“I had another friend, once,” Galatea answered, rolling the nail in her fingers and watching the sunlight play across the metal, shifting it by instinct through all the most striking angles. “Long before I met you, there was another man like us. Another Golem.”

Yossele, who had only a rough suggestion of features and had so far refused Galatea’s offer to paint him some better ones, could well have been an expressionless sculpture as he stood and listened, with no inclination to interrupt.

“His name was Talos,” Galatea told him. “He was a giant, made of bronze. A protector, like you. They said the queen of his island made him with the power of Hephaestus, the god of fire and artifice. For a very long time, I thought he was the only other person like me there had ever been. Humans killed him, before I’d even known him for very long. He never questioned his instruction to protect the island at any cost to himself, and he died for it. The bits of him that weren’t lost beneath the sea were melted down to be recycled. Except this.”

She held up the nail between two slender, dextrous ivory fingers. “The humans who killed him kept this. For generations. As a trophy.”

Yossele nodded his understanding, and did not ask more.


The creations of Galatea were usually abstract, frequently grotesque, often alien in their appearance. They were always beautiful, however, Yossele knew, although he could not judge their beauty himself. Galatea was driven to beauty as powerfully as Yossele himself was driven to truth. Her creator had displayed beauty across her face to breathe Aphrodite’s life into her, just as the Maharal of Prague had more literally displayed Truth across Yossele’s to breathe YHWH’s life into him. But it was clear, to Yossele if not perhaps to anyone with less divine insight, that Galatea worked hard to define a beauty of her own design in all her works, removed from the aesthetic conventions by which her own body had once been formed by a human.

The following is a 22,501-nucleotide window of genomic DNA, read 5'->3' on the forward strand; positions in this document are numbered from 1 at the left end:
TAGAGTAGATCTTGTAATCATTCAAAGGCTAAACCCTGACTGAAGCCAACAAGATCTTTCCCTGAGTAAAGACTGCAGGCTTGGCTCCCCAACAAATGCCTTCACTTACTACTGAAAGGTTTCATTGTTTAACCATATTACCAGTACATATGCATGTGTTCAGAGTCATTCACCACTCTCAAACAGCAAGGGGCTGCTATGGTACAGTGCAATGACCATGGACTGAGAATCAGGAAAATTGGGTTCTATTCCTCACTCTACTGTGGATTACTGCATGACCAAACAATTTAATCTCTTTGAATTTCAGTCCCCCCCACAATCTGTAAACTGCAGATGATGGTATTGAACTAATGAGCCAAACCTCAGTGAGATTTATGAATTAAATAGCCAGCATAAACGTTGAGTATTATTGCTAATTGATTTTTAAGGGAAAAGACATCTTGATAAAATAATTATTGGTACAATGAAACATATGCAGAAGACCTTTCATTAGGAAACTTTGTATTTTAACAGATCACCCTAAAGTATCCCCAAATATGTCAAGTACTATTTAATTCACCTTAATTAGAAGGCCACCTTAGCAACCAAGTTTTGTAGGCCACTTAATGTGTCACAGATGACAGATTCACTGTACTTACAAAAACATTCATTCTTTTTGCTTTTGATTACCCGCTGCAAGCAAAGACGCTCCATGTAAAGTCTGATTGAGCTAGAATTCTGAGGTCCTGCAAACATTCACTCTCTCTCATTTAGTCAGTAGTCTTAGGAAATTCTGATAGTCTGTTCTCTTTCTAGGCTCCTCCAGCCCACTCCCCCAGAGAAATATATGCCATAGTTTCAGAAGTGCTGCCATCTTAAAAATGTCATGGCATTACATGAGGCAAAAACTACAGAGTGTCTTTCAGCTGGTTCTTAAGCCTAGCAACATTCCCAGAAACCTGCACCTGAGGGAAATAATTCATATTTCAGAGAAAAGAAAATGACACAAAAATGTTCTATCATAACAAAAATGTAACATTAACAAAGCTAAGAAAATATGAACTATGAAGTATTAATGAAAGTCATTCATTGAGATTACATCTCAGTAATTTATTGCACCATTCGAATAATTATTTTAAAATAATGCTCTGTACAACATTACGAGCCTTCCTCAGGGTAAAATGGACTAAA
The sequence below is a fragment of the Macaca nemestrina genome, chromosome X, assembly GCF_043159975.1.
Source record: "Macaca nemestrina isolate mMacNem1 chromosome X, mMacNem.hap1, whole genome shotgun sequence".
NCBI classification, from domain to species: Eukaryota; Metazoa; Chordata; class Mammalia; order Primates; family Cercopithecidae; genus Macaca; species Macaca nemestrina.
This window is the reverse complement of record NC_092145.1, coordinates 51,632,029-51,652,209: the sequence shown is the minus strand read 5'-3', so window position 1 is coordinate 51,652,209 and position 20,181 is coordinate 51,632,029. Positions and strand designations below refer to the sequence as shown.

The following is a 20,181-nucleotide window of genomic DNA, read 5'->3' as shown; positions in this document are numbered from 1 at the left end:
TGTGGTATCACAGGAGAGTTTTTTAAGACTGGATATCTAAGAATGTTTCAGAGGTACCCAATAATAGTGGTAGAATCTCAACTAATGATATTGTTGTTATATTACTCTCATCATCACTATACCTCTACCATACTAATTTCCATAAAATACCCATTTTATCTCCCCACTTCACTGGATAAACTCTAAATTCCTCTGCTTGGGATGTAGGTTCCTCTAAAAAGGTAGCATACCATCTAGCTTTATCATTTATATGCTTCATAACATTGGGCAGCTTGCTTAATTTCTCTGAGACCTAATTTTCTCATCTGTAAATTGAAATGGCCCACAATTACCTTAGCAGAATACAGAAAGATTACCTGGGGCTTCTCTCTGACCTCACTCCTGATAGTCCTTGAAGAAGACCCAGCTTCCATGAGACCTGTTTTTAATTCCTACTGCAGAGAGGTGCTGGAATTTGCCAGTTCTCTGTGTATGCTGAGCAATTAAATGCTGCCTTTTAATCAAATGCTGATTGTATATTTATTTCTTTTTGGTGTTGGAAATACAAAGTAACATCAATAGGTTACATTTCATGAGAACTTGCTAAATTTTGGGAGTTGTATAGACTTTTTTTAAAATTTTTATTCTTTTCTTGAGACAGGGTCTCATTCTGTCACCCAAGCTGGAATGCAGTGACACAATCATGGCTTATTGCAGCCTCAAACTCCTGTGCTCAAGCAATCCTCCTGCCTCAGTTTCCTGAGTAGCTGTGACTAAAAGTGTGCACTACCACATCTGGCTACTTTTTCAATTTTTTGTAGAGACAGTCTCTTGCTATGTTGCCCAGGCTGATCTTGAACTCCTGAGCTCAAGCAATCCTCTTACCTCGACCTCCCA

In general, Galatea did not like to look at herself. She was, and could only be, a reminder of her creator’s idea of beauty.

Often, since leaving Cyprus, she had dreamed of taking a chisel to herself. Making herself something clearly different from her creator’s vision. For a long, long time, she had studied the art of sculpture. In all the fields of fine art, her slow learning was offset by her natural gift for beauty. In time, she had become skilled enough to confidently re-sculpt herself, making subtle changes to gradually shift her appearance to something other than her creator’s ideal. It had proven futile. Either her creator’s gift was too great, or her own eyes were too inclined to see his work under her own. Even when it helped a little, for a while, his vision still shone through, no matter what she did or how much of her ivory she shaved off.

Eventually, after centuries of frustration, she had placed Talos’s nail against the side of her face and struck it with a hammer.

It made a difference, and in a way it helped to know that her current face was, she was sure, one that her creator would at least have found, if probably not ugly, flawed. But, ultimately, she found, she still saw her creator’s vision in the mirror, even under the cracks.

And it was not lost on her that the chisel could only make her smaller. She lacked the materials, tools and knowledge to add more whole layers of ivory. Every adjustment she made took her a little bit further away from her creator’s epitome of beauty, but it also diminished her in a way she could not recover.

Eventually she had decided that she would not be diminished for the sake of a man like Pygmalion.

She told Yossele all of this, and asked that he remind her of it any time in the future when she became tempted to make a new attempt at resculpting her own features.